lead smelter and using sulphuric acid from the smelter to make the fertiliser, has never
been adequately answered. Also, since the ban on the duck season in NSW in 1995, hunters
(mainly from Victoria) have been free to use lead shot to kill ducks over ricefields in
Southern NSW - the ricebowl of Australia. The impact of this practice on the lead content
of rice (previously already one of the larger contributors to food lead intake of typical
Australian 2 year olds) has not been ascertained in published form. The question of lead
content of calcium supplements has been investigated in the US but apparently not in
Australia. Whether there is lead in dolomite or other nutritional supplements would only
be known if these items were adequately labelled, not just with the added ingredients but
also with the contaminants listed.
Develop information materials for people engaged
in hobbies involving lead that warn of the dangers to themselves and their families. Comment done by Environment
Australia (EA) and published in 1995. However, updates of the various factsheets have been
awaiting approval by EA since May 1999 and have not been released as of March 2000.
Examine availability and labelling of paint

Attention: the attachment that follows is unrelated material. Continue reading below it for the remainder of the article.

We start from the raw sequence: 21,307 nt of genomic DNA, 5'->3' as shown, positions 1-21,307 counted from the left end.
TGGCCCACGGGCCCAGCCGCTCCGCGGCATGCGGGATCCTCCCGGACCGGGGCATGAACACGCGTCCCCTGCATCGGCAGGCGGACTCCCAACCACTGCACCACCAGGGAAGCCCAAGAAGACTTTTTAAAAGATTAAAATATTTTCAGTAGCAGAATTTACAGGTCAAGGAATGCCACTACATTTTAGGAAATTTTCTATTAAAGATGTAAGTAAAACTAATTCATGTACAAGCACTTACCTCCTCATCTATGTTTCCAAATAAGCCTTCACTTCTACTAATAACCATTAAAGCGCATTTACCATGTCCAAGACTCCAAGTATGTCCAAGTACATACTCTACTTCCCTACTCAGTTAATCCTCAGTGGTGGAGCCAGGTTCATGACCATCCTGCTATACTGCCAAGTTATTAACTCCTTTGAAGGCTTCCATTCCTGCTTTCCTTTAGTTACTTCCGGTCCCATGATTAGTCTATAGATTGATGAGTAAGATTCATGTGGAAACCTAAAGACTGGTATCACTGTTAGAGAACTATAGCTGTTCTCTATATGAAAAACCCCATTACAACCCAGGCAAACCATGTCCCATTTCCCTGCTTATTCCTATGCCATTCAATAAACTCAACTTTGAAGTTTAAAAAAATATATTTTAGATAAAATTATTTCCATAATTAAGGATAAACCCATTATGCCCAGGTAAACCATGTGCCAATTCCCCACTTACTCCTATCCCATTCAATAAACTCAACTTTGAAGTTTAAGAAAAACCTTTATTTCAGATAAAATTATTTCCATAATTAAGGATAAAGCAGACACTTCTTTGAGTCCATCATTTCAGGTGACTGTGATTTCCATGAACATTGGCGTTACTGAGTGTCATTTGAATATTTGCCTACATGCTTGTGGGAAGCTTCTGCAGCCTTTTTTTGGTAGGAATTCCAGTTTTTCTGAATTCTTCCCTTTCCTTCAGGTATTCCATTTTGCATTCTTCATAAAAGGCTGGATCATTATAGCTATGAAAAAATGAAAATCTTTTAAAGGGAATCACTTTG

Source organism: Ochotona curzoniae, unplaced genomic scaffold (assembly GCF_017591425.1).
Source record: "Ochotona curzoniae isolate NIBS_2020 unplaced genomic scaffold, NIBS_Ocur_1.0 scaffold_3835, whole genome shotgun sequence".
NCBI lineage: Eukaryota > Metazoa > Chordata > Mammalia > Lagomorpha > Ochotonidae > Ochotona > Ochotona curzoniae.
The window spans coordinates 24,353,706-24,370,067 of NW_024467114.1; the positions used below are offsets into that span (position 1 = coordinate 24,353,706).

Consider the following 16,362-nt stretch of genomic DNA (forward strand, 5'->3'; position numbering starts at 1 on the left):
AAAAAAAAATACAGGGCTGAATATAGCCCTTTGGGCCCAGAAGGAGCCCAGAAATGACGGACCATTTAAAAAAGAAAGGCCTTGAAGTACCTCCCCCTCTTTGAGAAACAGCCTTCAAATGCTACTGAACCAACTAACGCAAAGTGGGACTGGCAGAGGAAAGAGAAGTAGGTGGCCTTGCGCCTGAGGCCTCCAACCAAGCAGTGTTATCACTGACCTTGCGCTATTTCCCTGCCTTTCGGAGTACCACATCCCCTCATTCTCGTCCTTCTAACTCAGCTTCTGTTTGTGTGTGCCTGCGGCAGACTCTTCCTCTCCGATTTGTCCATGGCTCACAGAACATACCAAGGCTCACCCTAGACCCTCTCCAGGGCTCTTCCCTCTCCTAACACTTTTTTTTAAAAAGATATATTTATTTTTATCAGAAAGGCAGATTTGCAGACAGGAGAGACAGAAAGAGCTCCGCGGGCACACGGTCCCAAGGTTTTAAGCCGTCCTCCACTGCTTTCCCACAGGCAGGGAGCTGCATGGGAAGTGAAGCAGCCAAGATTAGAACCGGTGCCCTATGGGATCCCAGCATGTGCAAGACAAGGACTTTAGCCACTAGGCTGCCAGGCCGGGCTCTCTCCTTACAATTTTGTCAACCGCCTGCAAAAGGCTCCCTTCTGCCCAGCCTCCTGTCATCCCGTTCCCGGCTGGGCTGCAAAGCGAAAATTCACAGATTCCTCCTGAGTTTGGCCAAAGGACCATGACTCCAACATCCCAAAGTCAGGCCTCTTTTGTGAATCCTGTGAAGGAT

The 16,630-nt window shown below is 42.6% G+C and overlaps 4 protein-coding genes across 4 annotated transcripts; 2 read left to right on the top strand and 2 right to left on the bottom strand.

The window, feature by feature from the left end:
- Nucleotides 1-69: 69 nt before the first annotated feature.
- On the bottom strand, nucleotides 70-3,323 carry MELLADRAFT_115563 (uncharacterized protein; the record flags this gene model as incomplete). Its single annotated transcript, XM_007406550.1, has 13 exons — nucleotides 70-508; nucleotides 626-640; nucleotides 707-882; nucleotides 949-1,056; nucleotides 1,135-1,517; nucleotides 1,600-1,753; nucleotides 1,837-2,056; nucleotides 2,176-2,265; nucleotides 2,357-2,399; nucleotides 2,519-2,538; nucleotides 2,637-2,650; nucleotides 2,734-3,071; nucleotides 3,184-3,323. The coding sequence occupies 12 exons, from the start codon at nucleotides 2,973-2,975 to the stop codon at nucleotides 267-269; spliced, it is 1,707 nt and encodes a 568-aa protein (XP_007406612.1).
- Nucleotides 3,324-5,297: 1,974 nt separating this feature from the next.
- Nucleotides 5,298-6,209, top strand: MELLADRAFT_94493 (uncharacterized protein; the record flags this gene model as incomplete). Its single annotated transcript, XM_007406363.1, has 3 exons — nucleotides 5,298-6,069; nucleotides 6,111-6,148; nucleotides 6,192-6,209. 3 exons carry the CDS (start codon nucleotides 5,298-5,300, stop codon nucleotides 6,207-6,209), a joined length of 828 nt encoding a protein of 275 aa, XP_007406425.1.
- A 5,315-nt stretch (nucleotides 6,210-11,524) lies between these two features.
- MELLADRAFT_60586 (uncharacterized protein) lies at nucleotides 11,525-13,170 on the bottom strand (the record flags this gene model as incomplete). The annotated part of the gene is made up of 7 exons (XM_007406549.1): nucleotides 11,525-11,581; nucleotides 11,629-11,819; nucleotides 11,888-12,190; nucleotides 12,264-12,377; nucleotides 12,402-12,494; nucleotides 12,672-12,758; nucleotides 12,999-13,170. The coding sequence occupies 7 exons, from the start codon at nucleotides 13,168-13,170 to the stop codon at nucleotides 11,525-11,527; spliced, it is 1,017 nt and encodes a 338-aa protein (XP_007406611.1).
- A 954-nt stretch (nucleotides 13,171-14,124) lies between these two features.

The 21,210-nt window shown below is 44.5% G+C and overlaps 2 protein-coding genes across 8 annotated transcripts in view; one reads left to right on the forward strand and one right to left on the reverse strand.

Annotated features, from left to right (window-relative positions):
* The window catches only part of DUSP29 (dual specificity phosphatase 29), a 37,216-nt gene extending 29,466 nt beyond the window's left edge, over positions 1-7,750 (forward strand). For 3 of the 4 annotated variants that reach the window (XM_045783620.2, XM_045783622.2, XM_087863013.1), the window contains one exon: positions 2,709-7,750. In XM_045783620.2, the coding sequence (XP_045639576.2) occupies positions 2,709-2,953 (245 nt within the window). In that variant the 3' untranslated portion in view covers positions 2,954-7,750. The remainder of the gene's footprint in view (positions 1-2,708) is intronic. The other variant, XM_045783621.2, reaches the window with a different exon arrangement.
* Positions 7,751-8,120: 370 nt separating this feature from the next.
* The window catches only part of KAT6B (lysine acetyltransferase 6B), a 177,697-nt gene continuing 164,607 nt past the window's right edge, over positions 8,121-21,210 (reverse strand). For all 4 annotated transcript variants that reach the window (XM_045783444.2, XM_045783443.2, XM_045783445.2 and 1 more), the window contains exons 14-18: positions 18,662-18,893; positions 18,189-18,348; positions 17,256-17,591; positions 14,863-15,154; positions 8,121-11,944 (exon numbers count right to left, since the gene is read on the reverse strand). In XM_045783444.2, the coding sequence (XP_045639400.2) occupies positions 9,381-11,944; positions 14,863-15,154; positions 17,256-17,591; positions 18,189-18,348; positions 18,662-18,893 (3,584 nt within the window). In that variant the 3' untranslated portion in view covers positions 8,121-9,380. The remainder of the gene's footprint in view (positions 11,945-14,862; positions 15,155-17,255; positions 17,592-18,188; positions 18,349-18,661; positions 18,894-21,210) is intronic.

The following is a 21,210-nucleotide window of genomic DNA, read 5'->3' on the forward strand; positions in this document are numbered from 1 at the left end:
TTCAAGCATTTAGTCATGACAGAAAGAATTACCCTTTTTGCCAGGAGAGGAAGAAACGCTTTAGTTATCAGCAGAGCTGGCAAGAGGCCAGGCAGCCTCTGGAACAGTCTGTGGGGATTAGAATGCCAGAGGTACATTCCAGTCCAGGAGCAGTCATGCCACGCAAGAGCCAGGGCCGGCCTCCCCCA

containing lead. Determine if lower lead content is feasible. Determine if greater
restrictions, warnings and/or information programs are required to prevent use in domestic
not done publicly.
Develop mechanisms for notification of potential
purchasers by vendors of homes containing lead-based paint. Comment not done.
Examine the extent of current recycling programs
for products containing lead, such as batteries, television sets, electronic devices, and
others. Identify barriers and opportunities for recycling. Where appropriate, develop
programs for greater recycling of these products. Comment not done publicly. Compaq is currently
recycling the lead from computer monitors wherever they have convinced local councils and
large businesses to contact them to organise pick-up of large consignments. Individuals
and small businesses should contact their local council for information or to encourage
the council to organise Compaq pick-ups of significant quantities of monitors. Lead acid
battery recycling seems reasonably well organised for vehicle batteries through vehicle
service centres but there has been no survey and some evidence to say that other uses such
as in alarm systems, do not carry out systematic recycling of their lead acid batteries
through the service provider. Eg alarm maintenance companies leave the used battery for
the building occupier to dispose of and only some councils organise lead acid battery
pick-up and recycling.
Work with plastics industry to identify current
uses of lead additives and develop alternatives. Comment the plastics industry did their own plan but it got put on the